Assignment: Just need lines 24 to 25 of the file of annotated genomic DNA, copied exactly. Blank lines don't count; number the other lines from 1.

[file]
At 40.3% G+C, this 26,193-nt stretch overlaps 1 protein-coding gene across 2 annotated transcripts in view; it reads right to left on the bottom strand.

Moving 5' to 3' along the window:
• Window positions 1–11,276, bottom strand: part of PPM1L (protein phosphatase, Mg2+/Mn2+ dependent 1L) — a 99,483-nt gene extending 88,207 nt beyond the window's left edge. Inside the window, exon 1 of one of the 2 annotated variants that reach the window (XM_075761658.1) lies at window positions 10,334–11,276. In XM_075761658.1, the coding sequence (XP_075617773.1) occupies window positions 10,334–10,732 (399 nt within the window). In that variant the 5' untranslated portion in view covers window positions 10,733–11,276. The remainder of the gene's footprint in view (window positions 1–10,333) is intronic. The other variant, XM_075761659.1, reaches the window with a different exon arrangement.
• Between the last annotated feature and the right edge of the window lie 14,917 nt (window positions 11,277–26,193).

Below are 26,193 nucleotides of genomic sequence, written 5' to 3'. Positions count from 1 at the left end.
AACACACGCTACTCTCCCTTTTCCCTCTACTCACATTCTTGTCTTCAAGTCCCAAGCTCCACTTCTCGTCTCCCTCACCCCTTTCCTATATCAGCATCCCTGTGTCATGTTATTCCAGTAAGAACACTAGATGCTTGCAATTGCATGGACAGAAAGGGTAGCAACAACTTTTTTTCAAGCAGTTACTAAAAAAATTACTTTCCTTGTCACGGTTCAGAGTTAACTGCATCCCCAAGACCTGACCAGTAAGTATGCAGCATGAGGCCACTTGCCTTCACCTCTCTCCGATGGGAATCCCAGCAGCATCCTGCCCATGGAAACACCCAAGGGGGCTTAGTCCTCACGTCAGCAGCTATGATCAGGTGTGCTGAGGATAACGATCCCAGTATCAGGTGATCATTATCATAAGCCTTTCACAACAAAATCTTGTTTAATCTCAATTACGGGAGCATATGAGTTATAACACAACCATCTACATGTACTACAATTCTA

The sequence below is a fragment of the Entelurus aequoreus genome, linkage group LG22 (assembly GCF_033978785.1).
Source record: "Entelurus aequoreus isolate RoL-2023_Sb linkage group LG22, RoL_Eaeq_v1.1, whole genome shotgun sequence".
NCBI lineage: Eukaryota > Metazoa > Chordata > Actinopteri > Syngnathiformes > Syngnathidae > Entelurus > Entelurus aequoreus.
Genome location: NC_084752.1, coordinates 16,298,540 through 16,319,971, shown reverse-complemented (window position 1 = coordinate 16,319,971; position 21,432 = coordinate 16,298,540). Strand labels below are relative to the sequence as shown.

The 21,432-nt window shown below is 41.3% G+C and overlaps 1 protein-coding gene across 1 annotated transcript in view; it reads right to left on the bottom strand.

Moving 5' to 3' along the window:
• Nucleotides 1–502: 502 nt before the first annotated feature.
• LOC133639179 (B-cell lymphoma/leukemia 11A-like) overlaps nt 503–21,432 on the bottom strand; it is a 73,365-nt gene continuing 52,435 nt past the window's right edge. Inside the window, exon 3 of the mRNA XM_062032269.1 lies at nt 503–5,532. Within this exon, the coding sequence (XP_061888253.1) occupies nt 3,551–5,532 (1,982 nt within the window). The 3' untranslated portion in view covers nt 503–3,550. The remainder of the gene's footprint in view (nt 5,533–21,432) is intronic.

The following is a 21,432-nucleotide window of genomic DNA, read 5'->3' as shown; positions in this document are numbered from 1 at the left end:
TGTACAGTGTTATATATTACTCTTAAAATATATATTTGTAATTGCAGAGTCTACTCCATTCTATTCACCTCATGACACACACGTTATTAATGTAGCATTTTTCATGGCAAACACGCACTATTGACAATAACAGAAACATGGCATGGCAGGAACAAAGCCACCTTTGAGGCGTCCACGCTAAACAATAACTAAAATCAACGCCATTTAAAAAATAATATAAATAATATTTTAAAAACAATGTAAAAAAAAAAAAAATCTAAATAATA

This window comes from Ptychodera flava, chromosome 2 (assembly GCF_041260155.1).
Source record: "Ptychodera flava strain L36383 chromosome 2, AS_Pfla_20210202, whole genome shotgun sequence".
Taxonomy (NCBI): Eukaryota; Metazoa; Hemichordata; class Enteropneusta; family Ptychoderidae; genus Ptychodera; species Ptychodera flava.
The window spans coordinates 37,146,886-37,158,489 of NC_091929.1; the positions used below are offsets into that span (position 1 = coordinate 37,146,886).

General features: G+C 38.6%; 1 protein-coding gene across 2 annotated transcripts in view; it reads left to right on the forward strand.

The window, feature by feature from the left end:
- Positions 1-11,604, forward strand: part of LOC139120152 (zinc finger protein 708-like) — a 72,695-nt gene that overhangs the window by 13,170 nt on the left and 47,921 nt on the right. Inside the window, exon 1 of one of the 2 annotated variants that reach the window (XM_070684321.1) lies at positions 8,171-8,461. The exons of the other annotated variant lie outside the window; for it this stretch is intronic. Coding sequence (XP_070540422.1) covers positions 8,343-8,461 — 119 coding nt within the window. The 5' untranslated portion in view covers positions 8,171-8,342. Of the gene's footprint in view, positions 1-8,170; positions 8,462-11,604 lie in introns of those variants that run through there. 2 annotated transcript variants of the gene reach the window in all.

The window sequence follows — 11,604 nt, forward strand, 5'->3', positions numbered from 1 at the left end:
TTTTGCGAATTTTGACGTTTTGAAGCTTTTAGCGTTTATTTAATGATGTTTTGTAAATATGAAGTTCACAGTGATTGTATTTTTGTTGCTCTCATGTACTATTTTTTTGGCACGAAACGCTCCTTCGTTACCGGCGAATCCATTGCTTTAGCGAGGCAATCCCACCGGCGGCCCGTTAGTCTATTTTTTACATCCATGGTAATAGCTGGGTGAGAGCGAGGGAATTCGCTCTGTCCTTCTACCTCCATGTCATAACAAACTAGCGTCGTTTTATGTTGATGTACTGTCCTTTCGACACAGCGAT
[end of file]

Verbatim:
The window sequence follows — 11,604 nt, forward strand, 5'->3', positions numbered from 1 at the left end:
TTTTGCGAATTTTGACGTTTTGAAGCTTTTAGCGTTTATTTAATGATGTTTTGTAAATATGAAGTTCACAGTGATTGTATTTTTGTTGCTCTCATGTACTATTTTTTTGGCACGAAACGCTCCTTCGTTACCGGCGAATCCATTGCTTTAGCGAGGCAATCCCACCGGCGGCCCGTTAGTCTATTTTTTACATCCATGGTAATAGCTGGGTGAGAGCGAGGGAATTCGCTCTGTCCTTCTACCTCCATGTCATAACAAACTAGCGTCGTTTTATGTTGATGTACTGTCCTTTCGACACAGCGAT